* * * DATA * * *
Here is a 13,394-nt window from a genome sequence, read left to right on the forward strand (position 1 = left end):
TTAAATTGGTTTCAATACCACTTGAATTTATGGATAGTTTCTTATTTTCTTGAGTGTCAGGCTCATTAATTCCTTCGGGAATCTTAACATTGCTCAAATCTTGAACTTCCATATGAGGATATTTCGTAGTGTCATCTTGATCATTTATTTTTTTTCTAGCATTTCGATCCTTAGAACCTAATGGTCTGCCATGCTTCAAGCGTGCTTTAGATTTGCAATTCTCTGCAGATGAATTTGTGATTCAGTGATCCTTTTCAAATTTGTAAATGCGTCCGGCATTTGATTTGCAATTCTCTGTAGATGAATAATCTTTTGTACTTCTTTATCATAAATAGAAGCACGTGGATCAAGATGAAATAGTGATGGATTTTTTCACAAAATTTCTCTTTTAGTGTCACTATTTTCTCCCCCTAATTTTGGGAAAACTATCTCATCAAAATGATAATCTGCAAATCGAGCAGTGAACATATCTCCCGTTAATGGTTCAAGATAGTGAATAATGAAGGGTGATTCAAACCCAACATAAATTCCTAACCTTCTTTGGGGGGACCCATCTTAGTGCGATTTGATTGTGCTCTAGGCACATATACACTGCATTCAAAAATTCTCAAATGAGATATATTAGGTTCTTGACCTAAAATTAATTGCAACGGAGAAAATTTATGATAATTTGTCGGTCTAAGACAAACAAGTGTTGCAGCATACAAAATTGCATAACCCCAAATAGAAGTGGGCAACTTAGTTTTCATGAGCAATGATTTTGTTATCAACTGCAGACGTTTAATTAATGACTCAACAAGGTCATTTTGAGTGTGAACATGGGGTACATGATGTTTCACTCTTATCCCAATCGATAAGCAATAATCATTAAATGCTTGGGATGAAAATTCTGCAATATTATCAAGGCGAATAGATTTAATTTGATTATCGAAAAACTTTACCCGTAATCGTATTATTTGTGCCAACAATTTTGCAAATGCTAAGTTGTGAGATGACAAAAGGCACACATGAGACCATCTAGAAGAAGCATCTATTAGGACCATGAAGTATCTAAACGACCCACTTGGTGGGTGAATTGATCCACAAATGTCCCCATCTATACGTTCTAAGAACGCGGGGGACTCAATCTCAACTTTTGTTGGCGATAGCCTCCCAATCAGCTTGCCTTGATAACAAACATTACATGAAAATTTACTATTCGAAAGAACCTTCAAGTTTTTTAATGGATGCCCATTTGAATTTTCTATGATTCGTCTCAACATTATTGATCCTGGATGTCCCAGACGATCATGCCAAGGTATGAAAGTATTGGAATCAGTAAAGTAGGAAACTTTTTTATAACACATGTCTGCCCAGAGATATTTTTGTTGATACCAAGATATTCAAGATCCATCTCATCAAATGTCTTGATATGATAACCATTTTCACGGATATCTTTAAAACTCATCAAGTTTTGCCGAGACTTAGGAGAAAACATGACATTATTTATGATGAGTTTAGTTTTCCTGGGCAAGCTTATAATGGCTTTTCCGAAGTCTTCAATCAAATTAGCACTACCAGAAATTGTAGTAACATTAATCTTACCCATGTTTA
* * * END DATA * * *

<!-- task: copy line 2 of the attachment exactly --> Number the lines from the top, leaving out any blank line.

TTAAATTGGTTTCAATACCACTTGAATTTATGGATAGTTTCTTATTTTCTTGAGTGTCAGGCTCATTAATTCCTTCGGGAATCTTAACATTGCTCAAATCTTGAACTTCCATATGAGGATATTTCGTAGTGTCATCTTGATCATTTATTTTTTTTCTAGCATTTCGATCCTTAGAACCTAATGGTCTGCCATGCTTCAAGCGTGCTTTAGATTTGCAATTCTCTGCAGATGAATTTGTGATTCAGTGATCCTTTTCAAATTTGTAAATGCGTCCGGCATTTGATTTGCAATTCTCTGTAGATGAATAATCTTTTGTACTTCTTTATCATAAATAGAAGCACGTGGATCAAGATGAAATAGTGATGGATTTTTTCACAAAATTTCTCTTTTAGTGTCACTATTTTCTCCCCCTAATTTTGGGAAAACTATCTCATCAAAATGATAATCTGCAAATCGAGCAGTGAACATATCTCCCGTTAATGGTTCAAGATAGTGAATAATGAAGGGTGATTCAAACCCAACATAAATTCCTAACCTTCTTTGGGGGGACCCATCTTAGTGCGATTTGATTGTGCTCTAGGCACATATACACTGCATTCAAAAATTCTCAAATGAGATATATTAGGTTCTTGACCTAAAATTAATTGCAACGGAGAAAATTTATGATAATTTGTCGGTCTAAGACAAACAAGTGTTGCAGCATACAAAATTGCATAACCCCAAATAGAAGTGGGCAACTTAGTTTTCATGAGCAATGATTTTGTTATCAACTGCAGACGTTTAATTAATGACTCAACAAGGTCATTTTGAGTGTGAACATGGGGTACATGATGTTTCACTCTTATCCCAATCGATAAGCAATAATCATTAAATGCTTGGGATGAAAATTCTGCAATATTATCAAGGCGAATAGATTTAATTTGATTATCGAAAAACTTTACCCGTAATCGTATTATTTGTGCCAACAATTTTGCAAATGCTAAGTTGTGAGATGACAAAAGGCACACATGAGACCATCTAGAAGAAGCATCTATTAGGACCATGAAGTATCTAAACGACCCACTTGGTGGGTGAATTGATCCACAAATGTCCCCATCTATACGTTCTAAGAACGCGGGGGACTCAATCTCAACTTTTGTTGGCGATAGCCTCCCAATCAGCTTGCCTTGATAACAAACATTACATGAAAATTTACTATTCGAAAGAACCTTCAAGTTTTTTAATGGATGCCCATTTGAATTTTCTATGATTCGTCTCAACATTATTGATCCTGGATGTCCCAGACGATCATGCCAAGGTATGAAAGTATTGGAATCAGTAAAGTAGGAAACTTTTTTATAACACATGTCTGCCCAGAGATATTTTTGTTGATACCAAGATATTCAAGATCCATCTCATCAAATGTCTTGATATGATAACCATTTTCACGGATATCTTTAAAACTCATCAAGTTTTGCCGAGACTTAGGAGAAAACATGACATTATTTATGATGAGTTTAGTTTTCCTGGGCAAGCTTATAATGGCTTTTCCGAAGTCTTCAATCAAATTAGCACTACCAGAAATTGTAGTAACATTAATCTTACCCATGTTTA